Gratitude is a big focus to counter that. The exercise I love for families to do together is looking at needs and wants. What has gotten into the need category that’s really a want? If it’s gotten into the need category, why has it gotten there? Is it an identity issue? Do I need love? Do I need acceptance? If it’s a need, why is me being God’s workmanship and created to do good things not enough?
Teach kids that yes, it’s normal and not bad that you want to be loved and accepted — that’s a hunger within a person. But as a parent, you’re teaching them how to manage and understand that: ‘If you have more things, would more people love and accept you? Or will it be an endless pursuit where you’re going to be constantly thirsty?’ I’d rather go to whatever quenches my thirst. If I’m out in a desert, and I’m drinking a lot of pop, it feels good, but it’s going to dehydrate me. But if I drink water, it may not immediately taste good, but it will quench the thirst, and over time it will feel good and eventually save my life.
How often should parents have these conversations with their kids?
Fit it naturally into the day so that it feels conversational rather than, ‘Okay, I got this off our list.’ When things come up on the news or at school, refer back to these conversations. Just because you went over it once, you don’t check it off the list. A lot of times, kids hear about something and listen, but then they move on. They want to go play or do something else, so you have to come back to it. The more you force it, the more they don’t want to talk about it — ‘Man this isn’t fun. It’s going to be a lecture for 35 minutes. I’m supposed to take notes.’ It has to become more conversational, and recognize some conversations may be 30 seconds, and some may be two hours.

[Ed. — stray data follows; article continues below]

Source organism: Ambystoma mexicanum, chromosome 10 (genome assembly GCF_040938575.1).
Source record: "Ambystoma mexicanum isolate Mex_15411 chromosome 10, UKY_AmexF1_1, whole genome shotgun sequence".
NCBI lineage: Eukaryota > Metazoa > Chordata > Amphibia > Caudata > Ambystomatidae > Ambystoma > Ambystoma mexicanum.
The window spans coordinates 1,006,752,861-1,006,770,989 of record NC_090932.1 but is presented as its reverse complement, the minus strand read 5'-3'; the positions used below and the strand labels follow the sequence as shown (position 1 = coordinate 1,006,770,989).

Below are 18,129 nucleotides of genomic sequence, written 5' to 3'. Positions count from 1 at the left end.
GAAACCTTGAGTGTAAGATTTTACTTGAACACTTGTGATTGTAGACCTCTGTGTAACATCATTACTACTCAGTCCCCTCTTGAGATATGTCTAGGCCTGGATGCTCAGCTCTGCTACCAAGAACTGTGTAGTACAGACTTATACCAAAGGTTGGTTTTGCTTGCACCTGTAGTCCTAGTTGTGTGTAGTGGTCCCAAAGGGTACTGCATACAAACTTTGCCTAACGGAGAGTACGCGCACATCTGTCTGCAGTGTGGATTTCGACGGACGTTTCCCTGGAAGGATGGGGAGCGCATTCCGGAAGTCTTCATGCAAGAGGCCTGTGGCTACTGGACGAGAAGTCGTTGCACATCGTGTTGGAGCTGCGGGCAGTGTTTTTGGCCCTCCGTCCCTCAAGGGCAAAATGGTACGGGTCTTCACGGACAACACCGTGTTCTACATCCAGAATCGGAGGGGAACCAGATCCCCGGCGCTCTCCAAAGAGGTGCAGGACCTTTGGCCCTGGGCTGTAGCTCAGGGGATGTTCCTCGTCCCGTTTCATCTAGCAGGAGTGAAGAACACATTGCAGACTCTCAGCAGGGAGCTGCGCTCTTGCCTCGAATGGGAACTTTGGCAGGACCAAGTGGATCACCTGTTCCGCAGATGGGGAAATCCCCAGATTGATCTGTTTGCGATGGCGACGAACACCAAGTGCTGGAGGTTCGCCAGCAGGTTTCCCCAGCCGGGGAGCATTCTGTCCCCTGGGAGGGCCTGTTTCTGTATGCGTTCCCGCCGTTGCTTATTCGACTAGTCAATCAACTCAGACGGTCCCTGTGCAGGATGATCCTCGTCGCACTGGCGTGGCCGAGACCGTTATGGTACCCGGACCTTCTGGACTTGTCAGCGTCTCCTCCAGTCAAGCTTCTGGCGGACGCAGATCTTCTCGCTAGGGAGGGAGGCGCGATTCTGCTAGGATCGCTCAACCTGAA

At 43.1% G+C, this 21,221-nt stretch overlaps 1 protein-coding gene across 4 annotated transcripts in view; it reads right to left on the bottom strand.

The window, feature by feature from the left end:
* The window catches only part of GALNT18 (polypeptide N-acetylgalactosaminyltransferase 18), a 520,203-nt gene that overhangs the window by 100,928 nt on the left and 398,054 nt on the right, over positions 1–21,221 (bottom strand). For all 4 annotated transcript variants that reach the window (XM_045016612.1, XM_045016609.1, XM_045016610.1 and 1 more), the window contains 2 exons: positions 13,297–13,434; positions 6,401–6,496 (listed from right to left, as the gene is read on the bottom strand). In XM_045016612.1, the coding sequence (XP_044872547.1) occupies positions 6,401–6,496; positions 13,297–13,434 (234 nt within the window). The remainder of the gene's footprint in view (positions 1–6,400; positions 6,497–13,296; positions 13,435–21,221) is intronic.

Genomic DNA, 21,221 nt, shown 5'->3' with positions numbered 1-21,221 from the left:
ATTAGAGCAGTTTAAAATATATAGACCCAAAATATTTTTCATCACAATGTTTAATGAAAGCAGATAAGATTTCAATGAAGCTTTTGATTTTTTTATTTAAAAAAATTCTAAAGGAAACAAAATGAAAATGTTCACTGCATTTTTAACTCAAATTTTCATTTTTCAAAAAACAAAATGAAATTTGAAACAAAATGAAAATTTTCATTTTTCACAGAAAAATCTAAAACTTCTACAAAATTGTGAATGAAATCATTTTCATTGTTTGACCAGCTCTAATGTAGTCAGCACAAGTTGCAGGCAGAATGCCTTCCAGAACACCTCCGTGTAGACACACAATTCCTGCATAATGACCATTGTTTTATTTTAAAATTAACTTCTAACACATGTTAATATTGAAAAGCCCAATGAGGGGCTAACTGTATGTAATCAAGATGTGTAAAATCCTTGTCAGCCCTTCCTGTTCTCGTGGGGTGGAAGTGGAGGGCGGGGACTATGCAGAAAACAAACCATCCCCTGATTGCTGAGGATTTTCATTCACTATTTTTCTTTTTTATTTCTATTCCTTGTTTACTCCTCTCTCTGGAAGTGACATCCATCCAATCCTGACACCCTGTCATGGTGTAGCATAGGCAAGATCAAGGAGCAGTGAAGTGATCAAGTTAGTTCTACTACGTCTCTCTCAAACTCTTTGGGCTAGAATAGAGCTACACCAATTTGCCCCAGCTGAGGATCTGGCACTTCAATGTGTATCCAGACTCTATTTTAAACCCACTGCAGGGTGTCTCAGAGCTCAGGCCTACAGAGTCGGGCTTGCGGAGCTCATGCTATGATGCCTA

Work on it all year long, knowing there’s going to be a tremendous amount of imperfection. Knowing what you’re facing and planning ahead is important. There may be a difficult topic for a teen that they’ll be going into, so you may say, ‘Okay, let’s focus on what we’ve been talking about.’ It’s equipping them and helping them practice. If you play basketball and have an opponent that’s going to be more difficult, you have to practice harder for that.
During these conversations, how can parents stay calm if kids say things that counter their beliefs?